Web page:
In the case of Sports Team, the strain of the pandemic was exacerbated when the six-piece found themselves spending early lockdown together. They have come out of the experience in a better place, both as friends and collaborators. Nonetheless, living in one another’s shadows in the same house in London came with its own challenges. That white heat of over-familiarity has been poured into Gulp!

In good spirits: British band Sports Team (Lauren Maccabee)
In good spirits: British band Sports Team (Lauren Maccabee)

“We had quite a strange experience of it. A lot of people were sort of forced apart. But we were forced together,” says Rice. “We were all living together. Your social world got a lot smaller. Our own relationships in the band got a lot more intense.”

Those emotions are refracted on Gulp! into driving guitars, ants-in-pants brass and a pace that rarely lets up. The choruses have a kick-down-the-doors quality; even the quieter moments – mid-tempo single “Cool It Kid”, for example – give off a feverish vigour. “Life coming at us all at full speed,” it tells us.

We were thinking about the clarity that is important when you are playing music in a crowded room full of people

Liz Stokes, The Beths

The urge to sing and shout and generally cause a feel-good ruckus was a major influence on New Zealand’s indie quartet The Beths and their new album Expert in a Dying Field. The record springs from the traps brimming with spill-your-pint indie moshpit gusto and declines to pause for breath. “From the first day we started working on the new songs together, part of the ‘mission statement’ of making this record was to make something that would be energetic and jubilant and fun to play live,” says frontwoman Liz Stokes. “We were thinking about the clarity that is important when you are playing music in a crowded room full of people.”

Though the project was conceived of and written during Covid, Stokes had little interest in making a “pandemic” record. She concedes, however, that the waking-nightmare quality of 2020 and 2021 may have seeped in. There are aspects of the album about coping, and about change, about distance, about anxiety. Even if they aren’t directly about ‘pandemic stuff’, it has to be shaping the lens that everybody looks at art through for a while.”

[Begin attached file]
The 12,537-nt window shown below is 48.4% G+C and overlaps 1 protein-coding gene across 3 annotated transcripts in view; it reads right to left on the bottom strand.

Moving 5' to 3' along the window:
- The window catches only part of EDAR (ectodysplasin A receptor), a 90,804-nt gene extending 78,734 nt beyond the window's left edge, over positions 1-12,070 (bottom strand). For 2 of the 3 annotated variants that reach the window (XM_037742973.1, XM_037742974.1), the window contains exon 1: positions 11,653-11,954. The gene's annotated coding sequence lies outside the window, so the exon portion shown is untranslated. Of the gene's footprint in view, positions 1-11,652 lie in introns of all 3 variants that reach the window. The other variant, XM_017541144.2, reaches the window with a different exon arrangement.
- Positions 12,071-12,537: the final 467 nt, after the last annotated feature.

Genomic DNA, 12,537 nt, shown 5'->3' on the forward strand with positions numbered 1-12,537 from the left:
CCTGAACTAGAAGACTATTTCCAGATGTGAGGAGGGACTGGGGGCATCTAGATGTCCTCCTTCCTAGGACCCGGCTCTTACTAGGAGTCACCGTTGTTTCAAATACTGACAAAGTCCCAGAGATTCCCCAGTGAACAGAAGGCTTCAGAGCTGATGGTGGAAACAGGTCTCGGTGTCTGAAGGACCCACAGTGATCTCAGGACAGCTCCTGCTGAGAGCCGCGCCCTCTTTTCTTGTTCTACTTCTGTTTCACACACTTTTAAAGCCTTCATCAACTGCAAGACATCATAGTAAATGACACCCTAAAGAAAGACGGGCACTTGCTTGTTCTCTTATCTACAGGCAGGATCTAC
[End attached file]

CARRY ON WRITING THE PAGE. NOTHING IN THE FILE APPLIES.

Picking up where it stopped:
That sheer bizarreness of life under lockdown also influenced the effervescent new album by Chicago’s indie-rock duo, Whitney. Their pandemic was surreal with bells on. Drummer Max Kakacek lost his grandfather to Covid. Meanwhile, they had moved to Portland, Oregon to make their record, Spark. There, they found themselves in the crucible of the Black Lives Matter protests and, later, the violent pushback by the American far-right, who flocked to Portland to spread their hate on a near-nightly basis. “By the time we were about to leave, it was like every single day there’d be a march of 25 people with AK-47s,” says singer/drummer Julien Ehrlich. “They were walking down the street and we’d be like, ‘our heads are spinning…what the f***?’”

“We were robbed at gunpoint at the very beginning of the pandemic as well,” adds guitarist Kakacek. “It brought [us] to a deeper paranoia. It was a weird ass time to be there.”

On Spark, the band’s determination to push forward filters into wondrous Beach Boys-goes-sadcore retro pop. “I know this life/ Only brings bad news,” they sing on recent single “Twirl”, their entwining Simon and Garfunkel harmonies set against a slowly rising storm of piano and glockenspiel. “But I’m gonna try/ To hold on to you.” It is one of several numbers that celebrates the quiet jubilation of slogging through, of refusing to be dragged down by adversity, and of taking your good news where you find it.

The same sense of taking joy from desperate times and learning to inhabit the moment can be heard on Surrender, the new LP by Maggie Rogers that combines anthemic acoustic guitars, bittersweet electronic grooves and the US singer-songwriter’s expressive voice, perpetually poised to splinter under the sheer weight of feeling. In 2020, she moved to coastal Maine, where she lived with her parents at their holiday home and gazed out at the wild north Atlantic Ocean. After years of touring and being among friends, she struggled with solitude.

Maggie Rogers performs on Day 3 of Coachella festival (Getty Images for Coachella)
Maggie Rogers performs on Day 3 of Coachella festival (Getty Images for Coachella)

Despite this, Surrender brims with optimism. “It all works out in the end,” she sings on single “That’s Where I Am”. It’s a ballad about clinging to the belief that a difficult situation will improve, and glimmers with the same rhapsodic quality of Beyoncé’s Renaissance. As delivered in Rogers’ emphatic croon – think Stevie Nicks dueting with Alanis Morissette – it is a moment that wears its feelings like tiny bells woven into her hair. “I was making songs in an instinctive way,” she told me recently. “Intense but optimistic. That may be just my baseline.”

These records are testament to the restorative strength of music. “In a lot of ways, it was the only thing getting us through,” says Whitney’s Julien Ehrlich. “One hundred times during the pandemic, if the music wasn’t going well and if writing wasn’t going well, I don’t know what I’d be doing. I don’t know where I’d be.”

Just like Beyoncé, Maggie Rogers and countless others, Ehrlich and Kakacek have distilled their lockdown blues into a soundtrack of affirmation and defiance. And as summer turns to autumn, those albums, with their upward currents, are here to carry us higher and higher.